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Why Adolescent Medicine Matters

Voice cracks, acne, hair sprouting in new and alarming places…we all went through that inevitable stage of human development. And for many of us, our childhood pediatrician saw us through our undignified hormonal changes, and remained a constant until we turned eighteen. But the fact is, children pre- and post-puberty have significantly different medical concerns.

In recent years, with an increased focus on mental health and an ever-evolving understanding of childhood development, adolescent medicine has become a more ubiquitous subspecialty. So what is adolescent medicine, and what is the difference between pediatric and adolescent medicine?

What’s the focus of an adolescent medicine specialist?

adolescent with nurseAn 'Adolescent Specialist' can be a focus for either pediatricians or family physicians. This type of specialist manages all aspects of health needs for patients in the adolescent stage of human development. Generally speaking, adolescence spans roughly 12-18 years old.

While pediatric and adolescent medicine are clearly related, there are a wide variety of differences that clinicians need to pay attention to. Pediatricians only need to focus on the growth and development of children, while adolescents are developing into adults. Their set of social and hormonal issues can make treatment and examinations trickier to manage without the right training.

Both pediatric and adolescent medicine place priority on medical exams, but adolescent medicine requires more complete medical histories, diagnostic tests, and complex treatment plans. Adolescent specialists may treat conditions including:

  • Growth problems
  • Hormone problems
  • Developmental disorders
  • Musculoskeletal injuries including sports injuries

Adolescents may also have complex issues that can affect them both physically and mentally. These include layered psychosocial issues such as:

  • Substance abuse
  • Eating disorders
  • Sexual activity and STI’s
  • Depression
  • Gender affirming/Transgender needs

Having a specialty in the adolescent medicine field can prepare pediatricians to manage both pediatric and adolescent medicine comprehensively, and offer helpful solutions.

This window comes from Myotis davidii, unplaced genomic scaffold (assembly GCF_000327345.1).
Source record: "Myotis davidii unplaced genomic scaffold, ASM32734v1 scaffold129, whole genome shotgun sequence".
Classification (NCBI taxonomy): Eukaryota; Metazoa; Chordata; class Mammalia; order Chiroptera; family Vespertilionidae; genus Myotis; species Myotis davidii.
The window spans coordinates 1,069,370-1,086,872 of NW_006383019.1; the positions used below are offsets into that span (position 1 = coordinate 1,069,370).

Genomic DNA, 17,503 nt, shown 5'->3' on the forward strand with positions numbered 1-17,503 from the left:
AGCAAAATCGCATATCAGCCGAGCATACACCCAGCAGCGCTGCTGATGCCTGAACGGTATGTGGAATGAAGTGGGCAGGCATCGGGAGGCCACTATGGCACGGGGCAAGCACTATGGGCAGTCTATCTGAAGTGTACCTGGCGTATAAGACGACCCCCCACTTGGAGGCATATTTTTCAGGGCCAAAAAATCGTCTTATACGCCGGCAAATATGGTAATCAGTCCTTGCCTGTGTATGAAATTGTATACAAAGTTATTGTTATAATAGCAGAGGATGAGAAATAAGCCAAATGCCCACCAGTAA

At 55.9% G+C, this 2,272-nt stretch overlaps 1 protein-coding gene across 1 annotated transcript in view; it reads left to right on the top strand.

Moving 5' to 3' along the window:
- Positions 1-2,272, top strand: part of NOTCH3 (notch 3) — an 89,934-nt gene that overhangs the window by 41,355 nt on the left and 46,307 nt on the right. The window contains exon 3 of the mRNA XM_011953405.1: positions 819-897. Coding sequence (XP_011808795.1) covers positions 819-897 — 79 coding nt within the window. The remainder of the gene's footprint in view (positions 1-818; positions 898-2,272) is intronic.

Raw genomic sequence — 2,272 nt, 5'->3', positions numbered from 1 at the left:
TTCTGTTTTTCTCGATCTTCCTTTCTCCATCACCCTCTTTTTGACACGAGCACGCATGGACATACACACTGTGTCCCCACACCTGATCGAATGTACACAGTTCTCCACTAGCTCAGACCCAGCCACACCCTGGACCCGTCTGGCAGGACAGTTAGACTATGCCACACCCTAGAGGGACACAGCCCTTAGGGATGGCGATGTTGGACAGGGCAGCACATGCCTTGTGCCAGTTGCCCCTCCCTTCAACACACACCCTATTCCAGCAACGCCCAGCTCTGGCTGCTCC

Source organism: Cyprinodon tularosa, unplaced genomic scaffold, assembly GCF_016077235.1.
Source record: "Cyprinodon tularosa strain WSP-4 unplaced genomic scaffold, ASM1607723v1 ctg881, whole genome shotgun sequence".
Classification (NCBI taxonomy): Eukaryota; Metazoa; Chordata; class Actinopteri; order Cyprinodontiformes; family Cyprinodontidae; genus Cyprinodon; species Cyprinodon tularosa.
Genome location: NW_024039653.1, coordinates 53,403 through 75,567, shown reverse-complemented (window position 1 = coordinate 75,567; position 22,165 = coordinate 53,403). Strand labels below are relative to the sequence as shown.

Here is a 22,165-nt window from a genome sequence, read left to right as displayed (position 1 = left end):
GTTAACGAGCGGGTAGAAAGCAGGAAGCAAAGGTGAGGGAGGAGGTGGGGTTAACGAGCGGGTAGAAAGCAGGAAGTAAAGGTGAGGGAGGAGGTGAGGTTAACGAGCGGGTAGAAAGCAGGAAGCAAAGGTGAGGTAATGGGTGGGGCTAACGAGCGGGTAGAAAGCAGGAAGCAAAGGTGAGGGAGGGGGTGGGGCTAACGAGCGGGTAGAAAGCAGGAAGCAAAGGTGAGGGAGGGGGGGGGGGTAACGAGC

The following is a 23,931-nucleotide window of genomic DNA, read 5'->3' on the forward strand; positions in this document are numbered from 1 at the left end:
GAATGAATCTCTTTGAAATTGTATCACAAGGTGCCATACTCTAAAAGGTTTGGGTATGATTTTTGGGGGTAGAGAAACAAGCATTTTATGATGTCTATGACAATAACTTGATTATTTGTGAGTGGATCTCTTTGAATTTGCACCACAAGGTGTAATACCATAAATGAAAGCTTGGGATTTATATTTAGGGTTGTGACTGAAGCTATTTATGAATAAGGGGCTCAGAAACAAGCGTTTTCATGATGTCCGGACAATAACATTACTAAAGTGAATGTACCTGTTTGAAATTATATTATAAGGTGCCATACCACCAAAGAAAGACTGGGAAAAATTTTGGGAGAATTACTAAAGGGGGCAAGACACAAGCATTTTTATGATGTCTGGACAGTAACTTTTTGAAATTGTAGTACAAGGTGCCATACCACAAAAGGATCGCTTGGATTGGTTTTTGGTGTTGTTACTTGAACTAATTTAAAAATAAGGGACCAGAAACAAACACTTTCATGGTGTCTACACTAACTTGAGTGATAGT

Why is adolescent medicine important?

Adolescent medicine has become an increasingly visible subspecialty since medical professionals have a better grasp of young people’s health needs. There have been major changes in societal roles, and an understanding that adolescence marks an important transition phase into healthy adulthood.

Adolescents have unique needs in the physical, psychological and social realm that require a uniquely tailored focus. In addition, adolescent medicine requires a doctor to draw from other medical disciplines in order to address the specific needs of the adolescent.

Understanding and defining the onset of adolescence, both on the biological and psychosocial level, allows for appropriate treatment and an increased focus and understanding of educational and research needs. In addition, recent social changes have impacted adolescents in a significant way, requiring an interdisciplinary approach to adolescent care. According to the Council of Pediatric Subspecialties, there is currently a shortage of medical specialists for teenagers.

What’s the future of adolescent medicine?

Given a more informed understanding of adolescent development, bigger opportunities and challenges will certainly come into play. With a better understanding of behavioral trends in adolescents, professionals will likely find impacts on the health of adolescents across a broad spectrum. Vaccines for HPV and HIV, as well as an increase in adolescent obesity, could affect the overall health of adolescents as they transition into adulthood.

The increased use of technology and social media will have an impact on an adolescent’s life and lifestyle choices. As such, families will need to gain a solid understanding of the influence that technology plays in a teen’s life.

At this very moment, the impact of COVID-19 on adolescent health, education, and social development is still unfolding. Over the next few years, adolescent specialists will likely need to keep a close eye on their patients as our understanding of the pandemic’s effects on long-term development and health have yet to be fully understood.

A pediatrician who specializes in adolescent medicine possesses the skill set to take a multi-disciplinary approach to address the physical, psychological, and social needs of teens and young adults. This impact puts pediatricians in a unique position to have a positive effect on the lives of children and young adults.


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Bettina Dold

Bettina Dold, M.S. was the Director of Marketing at PCC.